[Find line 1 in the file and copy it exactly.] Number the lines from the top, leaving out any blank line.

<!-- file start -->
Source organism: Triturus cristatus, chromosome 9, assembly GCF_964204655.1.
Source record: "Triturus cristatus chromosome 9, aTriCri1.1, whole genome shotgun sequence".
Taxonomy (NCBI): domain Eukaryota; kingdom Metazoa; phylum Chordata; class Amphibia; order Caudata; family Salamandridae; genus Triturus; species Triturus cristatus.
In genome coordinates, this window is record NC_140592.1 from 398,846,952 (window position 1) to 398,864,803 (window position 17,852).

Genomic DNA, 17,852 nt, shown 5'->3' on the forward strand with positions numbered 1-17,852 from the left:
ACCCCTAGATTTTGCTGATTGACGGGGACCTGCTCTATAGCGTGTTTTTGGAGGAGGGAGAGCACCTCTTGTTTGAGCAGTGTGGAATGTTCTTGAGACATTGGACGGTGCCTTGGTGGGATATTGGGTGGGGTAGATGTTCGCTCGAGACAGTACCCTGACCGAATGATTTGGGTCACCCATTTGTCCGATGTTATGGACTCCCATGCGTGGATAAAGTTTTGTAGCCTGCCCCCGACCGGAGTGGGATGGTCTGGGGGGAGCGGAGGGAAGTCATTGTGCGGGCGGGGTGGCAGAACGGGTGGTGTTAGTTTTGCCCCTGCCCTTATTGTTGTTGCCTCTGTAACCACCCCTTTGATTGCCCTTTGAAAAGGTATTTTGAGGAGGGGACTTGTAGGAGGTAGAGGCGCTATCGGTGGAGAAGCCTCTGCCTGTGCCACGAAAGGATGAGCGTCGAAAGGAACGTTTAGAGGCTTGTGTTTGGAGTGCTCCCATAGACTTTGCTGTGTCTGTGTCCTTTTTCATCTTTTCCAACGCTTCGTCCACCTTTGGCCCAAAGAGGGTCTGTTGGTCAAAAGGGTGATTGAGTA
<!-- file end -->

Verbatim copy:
Source organism: Triturus cristatus, chromosome 9, assembly GCF_964204655.1.